New Year’s Resolution: Stop Doing These 5 Things That Are Negatively Impacting Your Credit Score

New Year’s Resolution: Stop Doing These 5 Things That Are Negatively Impacting Your Credit Score

by | Dec 28, 2021

With the buzz of the holidays, it’s easy to overlook that 2022 is just around the corner. And with the New Year comes new resolutions. If you are among the segment of Americans looking to tap into the hot housing market, purchase a new car or work toward other credit goals, now is the time to start paying attention to your credit.

Here are 5 things you are doing that are negatively impacting your credit score.

1. Even just one late payment

All it takes is just one late payment to affect your credit score. If you make even one payment more than 30 days late, your credit score may suffer. That’s when credit card issuers are likely to notify credit-reporting agencies of your delay. That can drop your score. So, pay your bills on time, every time.

2. Using your credit, too much

If your balances are creeping up toward your credit limit, it can hurt your debt to credit utilization ratio. That ratio is how much of your available credit you’re using compared to the total amount available to you. Lenders and creditors generally prefer to see a lower debt to credit ratio (below 30 percent).

3. Applying for more credit

Every time you ask for credit – everything from applying for a mortgage to a store credit card – a hard credit inquiry is made on your account. Every hard inquiry affects your credit score, even when you don’t get approved. Applying for multiple credit accounts in a short time may negatively impact credit scores and cause lenders to view you as a higher-risk borrower.

There’s one caveat: if you are shopping for an auto or mortgage loan or a new utility provider, the multiple inquiries for that purpose are generally counted as one inquiry for a given period of time (typically 14 to 45 days, although it may vary depending on the credit scoring model).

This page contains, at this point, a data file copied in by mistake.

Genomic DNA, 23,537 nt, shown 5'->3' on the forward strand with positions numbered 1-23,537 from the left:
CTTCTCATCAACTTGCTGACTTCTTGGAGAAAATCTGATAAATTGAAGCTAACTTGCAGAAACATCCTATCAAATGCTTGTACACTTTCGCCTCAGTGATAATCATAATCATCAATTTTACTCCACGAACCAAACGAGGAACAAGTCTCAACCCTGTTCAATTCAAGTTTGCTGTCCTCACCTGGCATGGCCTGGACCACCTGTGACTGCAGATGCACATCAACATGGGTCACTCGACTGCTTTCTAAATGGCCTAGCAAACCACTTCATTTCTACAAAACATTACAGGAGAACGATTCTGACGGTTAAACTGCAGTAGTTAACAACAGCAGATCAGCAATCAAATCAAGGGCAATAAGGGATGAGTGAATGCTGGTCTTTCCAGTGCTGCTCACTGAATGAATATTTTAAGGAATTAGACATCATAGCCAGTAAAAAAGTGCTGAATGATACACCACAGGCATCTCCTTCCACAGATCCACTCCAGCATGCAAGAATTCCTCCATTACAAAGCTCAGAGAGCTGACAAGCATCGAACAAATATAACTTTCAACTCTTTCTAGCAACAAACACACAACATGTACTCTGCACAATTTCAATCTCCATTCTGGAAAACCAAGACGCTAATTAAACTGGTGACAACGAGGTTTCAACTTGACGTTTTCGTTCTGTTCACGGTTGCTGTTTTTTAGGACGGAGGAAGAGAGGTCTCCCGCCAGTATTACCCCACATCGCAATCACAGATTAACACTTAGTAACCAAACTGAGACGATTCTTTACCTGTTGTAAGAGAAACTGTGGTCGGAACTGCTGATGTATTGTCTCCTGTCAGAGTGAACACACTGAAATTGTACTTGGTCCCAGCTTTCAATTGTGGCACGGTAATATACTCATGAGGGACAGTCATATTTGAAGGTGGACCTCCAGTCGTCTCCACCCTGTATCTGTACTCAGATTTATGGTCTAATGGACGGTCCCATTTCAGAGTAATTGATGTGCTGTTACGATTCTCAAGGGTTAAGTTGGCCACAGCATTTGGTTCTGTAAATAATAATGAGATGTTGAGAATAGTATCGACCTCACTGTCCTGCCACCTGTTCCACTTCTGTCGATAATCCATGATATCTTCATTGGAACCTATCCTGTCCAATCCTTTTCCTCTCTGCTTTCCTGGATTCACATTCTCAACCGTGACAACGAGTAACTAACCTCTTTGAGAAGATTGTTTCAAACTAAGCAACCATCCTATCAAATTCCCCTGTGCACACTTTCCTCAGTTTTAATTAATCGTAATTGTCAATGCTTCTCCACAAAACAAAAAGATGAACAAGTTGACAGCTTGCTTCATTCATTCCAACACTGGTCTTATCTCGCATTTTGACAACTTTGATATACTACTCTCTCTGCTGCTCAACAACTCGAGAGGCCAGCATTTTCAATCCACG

4. Canceling your zero-balance credit cards

Paying off the balance on a credit card is always a good step toward repairing your credit health. But, even if you’ve paid off a credit card, hold onto it. Canceling a credit card can hurt your score in two ways: It reduces your total credit amount, which can raise your credit utilization ratio. It also can shorten the age of your credit history.

5. Ignoring your credit report

Actively monitoring your credit allows you to stay on top of changes to your credit report, including possible suspicious activity. A credit monitoring service is essential when you’re monitoring your credit for suspicious activity or actively trying to reach your credit goals. Your credit monitoring service helps you detect new accounts and inquiries to your credit report. If you didn’t make these changes, there’s a good chance your identity is compromised.

Having good credit can unlock many savings and benefits, including access to loans and credit cards with the most favorable terms. It’s key to learn how to maximize your credit scores and to pay attention to bad habits that may be sabotaging your efforts. Plus, using a credit monitoring service helps you stay on top of the ups and downs of your credit score.

Premier Credit Monitoring.

Receive premier credit monitoring and identity theft insurance for you and your family with our MAX plan.**

*Source: Fair Isaac Corporation.

**$1 Million ID Theft Coverage – provides up to $1 million in coverage for: funds stolen by unauthorized electronic funds transfer from an account in your name, legal fees, miscellaneous expenses, and up to $1,500 per week (five weeks maximum) for wages lost while resolving a stolen identity event. Underwritten by AIG.

$25K ID Theft Coverage – provides up to $25,000 in coverage for: funds stolen by unauthorized electronic funds transfer from an account in your name, coverage for elderly and child care, legal fees, miscellaneous expenses, and up to $500 per week (five weeks maximum) for wages lost while resolving a stolen identity event. Family members means up to 3 of the enrollee’s children under the age of twenty-four (24) who permanently live in the same residence as the enrollee at the time of the stolen identity event. Underwritten by AIG.

FICO is a registered trademark of the Fair Isaac Corporation in the United States and other countries.

Copyright © 2022 IDIQ® provider of MyScoreIQ® services | All Rights Reserved